A day after his city moved into its newest stage of reopening, Boston Mayor Marty Walsh on Tuesday detailed plans to "very carefully" begin to reopen City Hall to the public as he cautioned residents that the coming days would be critical to avoiding the plight of other states across the south and west where COVID-19 cases are surging.
Walsh said that beginning next Thursday City Hall would open by appointment three days a week to members of the public needing to transact business with the city. Services offered at City Hall pre-pandemic included everything from paying and challenging parking tickets to obtaining marriage licenses.
The building will be open Tuesdays, Thursday and Fridays to start, Walsh said, and all guests will be screened for symptoms of COVID-19 and elevated temperatures to gain entry. Government meetings will continue to take place virtually.
Up the hill from Government Center, legislative leaders and Gov. Charlie Baker have no plans yet to reopen the State House to the public, which is a building used less frequently than City Hall for transactional business and more as a museum for tourists and place for residents to participate in public debates.
Many members of the Senate and staff, however, were in the State House until after 4 a.m. on Tuesday morning working to pass a sweeping policing reform bill.
Asked about that policing legislation, Walsh said no one from the Senate ever reached out to the city to get its feedback on the proposed reforms, fueling the criticism heard in recent days that Senate leaders did not adequately involved stakeholders in the development of the bill.
Walsh said the Boston Police Department has already implemented many of the reforms under consideration by the Legislature, and he looked forward to working with the House, of which he was once a member, as they consider the Senate's bill.
"I'm looking forward to working now with the House of Representatives to see how it moves forward, but there's no question there's need for reforms in policing," Walsh said.
The city's own police reform task force, Walsh said, plans to hold online listening sessions over the next two weeks on the use of police body cameras, implicit bias training, civilian oversight and use of force policies.
Boston entered Phase 3 of its reopening on Monday a week after the rest of the state, allowing businesses that include gyms, museums and theaters to reopening their doors to patrons. As that happens, Walsh said the early days of the new phase will be critical to avoid going down the path of other states like California, where the governor has started rolling back some of the steps taken to restart that state's economy as coronavirus cases surge.
Walsh, at a press conference outside City Hall on Tuesday afternoon, said parts of the country are in the "worst place" they've ever been in fighting the pandemic, mentioning how the state of California has started rolling back some of the reopening steps that it took as coronavirus cases surge.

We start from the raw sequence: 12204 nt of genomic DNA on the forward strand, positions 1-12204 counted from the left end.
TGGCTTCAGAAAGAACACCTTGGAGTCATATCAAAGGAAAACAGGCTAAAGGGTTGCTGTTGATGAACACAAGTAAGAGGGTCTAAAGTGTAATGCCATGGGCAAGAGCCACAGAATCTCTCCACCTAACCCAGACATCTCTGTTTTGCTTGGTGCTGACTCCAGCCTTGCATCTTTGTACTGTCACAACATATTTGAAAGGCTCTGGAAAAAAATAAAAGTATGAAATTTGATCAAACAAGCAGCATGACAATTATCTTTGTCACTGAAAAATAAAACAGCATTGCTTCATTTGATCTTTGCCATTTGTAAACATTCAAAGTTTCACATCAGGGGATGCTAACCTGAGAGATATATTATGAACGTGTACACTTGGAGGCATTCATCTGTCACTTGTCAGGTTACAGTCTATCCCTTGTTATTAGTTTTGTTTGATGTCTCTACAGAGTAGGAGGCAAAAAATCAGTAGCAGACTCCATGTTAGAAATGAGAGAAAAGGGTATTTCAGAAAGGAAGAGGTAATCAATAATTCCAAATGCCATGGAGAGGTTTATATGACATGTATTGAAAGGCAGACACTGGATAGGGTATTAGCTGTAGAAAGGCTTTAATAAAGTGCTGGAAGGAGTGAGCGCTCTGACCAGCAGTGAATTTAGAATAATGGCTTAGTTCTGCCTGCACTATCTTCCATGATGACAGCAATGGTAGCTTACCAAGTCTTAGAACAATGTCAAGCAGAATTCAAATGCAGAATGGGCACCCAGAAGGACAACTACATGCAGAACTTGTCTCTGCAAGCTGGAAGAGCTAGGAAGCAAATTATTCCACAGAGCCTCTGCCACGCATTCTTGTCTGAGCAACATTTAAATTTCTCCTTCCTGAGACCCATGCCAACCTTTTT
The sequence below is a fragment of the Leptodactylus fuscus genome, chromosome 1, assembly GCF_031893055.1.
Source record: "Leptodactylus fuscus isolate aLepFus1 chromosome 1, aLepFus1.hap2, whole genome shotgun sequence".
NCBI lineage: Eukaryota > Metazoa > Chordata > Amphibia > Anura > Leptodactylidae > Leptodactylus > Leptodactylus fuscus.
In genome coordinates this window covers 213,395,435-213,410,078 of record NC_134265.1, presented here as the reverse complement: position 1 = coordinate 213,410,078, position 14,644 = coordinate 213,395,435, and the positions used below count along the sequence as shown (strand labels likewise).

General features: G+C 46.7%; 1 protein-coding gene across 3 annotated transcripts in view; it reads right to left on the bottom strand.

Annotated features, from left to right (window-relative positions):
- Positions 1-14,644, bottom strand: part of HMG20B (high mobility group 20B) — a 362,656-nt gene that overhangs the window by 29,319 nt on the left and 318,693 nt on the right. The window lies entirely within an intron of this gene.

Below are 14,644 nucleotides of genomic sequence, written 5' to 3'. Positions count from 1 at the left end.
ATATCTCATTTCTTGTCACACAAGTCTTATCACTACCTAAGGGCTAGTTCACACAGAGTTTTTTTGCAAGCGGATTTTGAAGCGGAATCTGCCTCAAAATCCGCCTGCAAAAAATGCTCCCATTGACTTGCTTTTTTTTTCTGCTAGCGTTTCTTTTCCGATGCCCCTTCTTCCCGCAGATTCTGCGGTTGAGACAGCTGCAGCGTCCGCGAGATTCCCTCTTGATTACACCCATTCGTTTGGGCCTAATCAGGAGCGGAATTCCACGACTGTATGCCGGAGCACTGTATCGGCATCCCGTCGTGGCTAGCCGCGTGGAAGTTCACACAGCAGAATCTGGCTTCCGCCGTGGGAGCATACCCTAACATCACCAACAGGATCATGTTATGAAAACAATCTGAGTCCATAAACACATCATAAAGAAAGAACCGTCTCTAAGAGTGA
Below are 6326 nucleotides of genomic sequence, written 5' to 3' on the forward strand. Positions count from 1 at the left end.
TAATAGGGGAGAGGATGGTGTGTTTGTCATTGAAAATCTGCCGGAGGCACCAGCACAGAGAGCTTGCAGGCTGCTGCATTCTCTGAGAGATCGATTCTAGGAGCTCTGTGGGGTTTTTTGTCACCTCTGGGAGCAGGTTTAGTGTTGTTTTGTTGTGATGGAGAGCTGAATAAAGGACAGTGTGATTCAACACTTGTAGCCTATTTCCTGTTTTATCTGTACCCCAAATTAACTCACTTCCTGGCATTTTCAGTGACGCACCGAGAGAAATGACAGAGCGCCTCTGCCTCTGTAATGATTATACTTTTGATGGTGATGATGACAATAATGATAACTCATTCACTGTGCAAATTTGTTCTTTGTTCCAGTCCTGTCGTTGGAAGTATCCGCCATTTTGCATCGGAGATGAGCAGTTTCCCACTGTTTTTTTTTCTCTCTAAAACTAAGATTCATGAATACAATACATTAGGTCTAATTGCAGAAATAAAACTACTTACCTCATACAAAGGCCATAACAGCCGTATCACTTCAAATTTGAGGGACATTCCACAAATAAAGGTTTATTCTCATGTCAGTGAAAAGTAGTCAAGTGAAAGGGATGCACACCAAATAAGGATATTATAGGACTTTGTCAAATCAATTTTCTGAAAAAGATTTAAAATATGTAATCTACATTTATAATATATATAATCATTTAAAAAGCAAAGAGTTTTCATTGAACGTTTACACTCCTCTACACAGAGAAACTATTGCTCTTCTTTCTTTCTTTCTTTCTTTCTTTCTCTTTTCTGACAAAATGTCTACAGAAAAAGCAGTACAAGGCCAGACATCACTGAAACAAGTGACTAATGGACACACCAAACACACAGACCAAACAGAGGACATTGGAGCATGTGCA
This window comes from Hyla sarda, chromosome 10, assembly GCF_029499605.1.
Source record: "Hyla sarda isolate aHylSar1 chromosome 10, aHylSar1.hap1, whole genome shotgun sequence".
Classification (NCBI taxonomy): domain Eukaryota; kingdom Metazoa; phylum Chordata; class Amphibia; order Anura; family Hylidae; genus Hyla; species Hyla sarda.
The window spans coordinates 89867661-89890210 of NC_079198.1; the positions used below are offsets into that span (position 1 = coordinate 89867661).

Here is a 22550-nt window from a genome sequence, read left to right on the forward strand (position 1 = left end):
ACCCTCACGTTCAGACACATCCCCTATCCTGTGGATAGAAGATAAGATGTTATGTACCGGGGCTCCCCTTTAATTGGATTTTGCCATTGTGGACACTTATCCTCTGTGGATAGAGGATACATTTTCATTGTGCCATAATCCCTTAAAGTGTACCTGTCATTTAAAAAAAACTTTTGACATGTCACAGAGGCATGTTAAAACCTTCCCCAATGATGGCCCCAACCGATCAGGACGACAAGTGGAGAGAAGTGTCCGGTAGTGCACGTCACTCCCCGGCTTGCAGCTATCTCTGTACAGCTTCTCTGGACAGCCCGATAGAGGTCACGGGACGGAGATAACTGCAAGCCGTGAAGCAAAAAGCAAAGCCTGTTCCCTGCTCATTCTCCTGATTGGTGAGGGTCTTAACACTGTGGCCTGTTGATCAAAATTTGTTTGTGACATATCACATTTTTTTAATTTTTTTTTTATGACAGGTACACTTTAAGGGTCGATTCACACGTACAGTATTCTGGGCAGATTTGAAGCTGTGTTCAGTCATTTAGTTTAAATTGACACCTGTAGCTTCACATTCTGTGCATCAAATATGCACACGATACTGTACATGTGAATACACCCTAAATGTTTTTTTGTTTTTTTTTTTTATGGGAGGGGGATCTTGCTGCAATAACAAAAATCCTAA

"We've worked our way into a strong position to control our own destiny here in Boston by precautions we have taken, but as soon as we stop doing that work and taking these precautions we are at risk of moving backwards," Walsh said.
With that in mind, Walsh announced a new youth summer jobs initiative and a plan by the city to open up 23 new sites in city neighborhoods near parks, playgrounds and other outdoor public locales for food trucks to set up shop this summer.
Walsh said food trucks, which have traditionally been concentrated in downtown areas, offer a "natural outdoor dining experience that aligns with our public safety precautions." The city will also be boosting funding for its youth summer employment program by $4 million to $12 million, and launching a new career development program that will pay students to take college-level courses with participating area schools.
The city of Boston has been averaging about 16 new cases of COVID-19 a day over the past week, according to the mayor, and it recorded 50 new cases since Friday bringing the total in the city to 13,723 cases.
Walsh said public health officials are closely monitoring caseloads and positive test rates and he's "ready to make whatever adjustments are needed" to the city's reopening process to avoid a second wave of the virus.
"Right now the United States is in the worst place its ever been in dealing with the pandemic," Walsh said, adding, "We need to do everything we can to avoid going down that same path that many of these states and cities are going down."
While the state has lifted the moratorium on single-use plastic bag bans, Walsh said he intends to keep the city's suspension of its plastic bag ban and the pause on its 5-cent paper bag fee in place until Oct. 1 to allow small businesses to use the inventory they had purchased.
Reusable bags, however, are safe to use, Walsh said.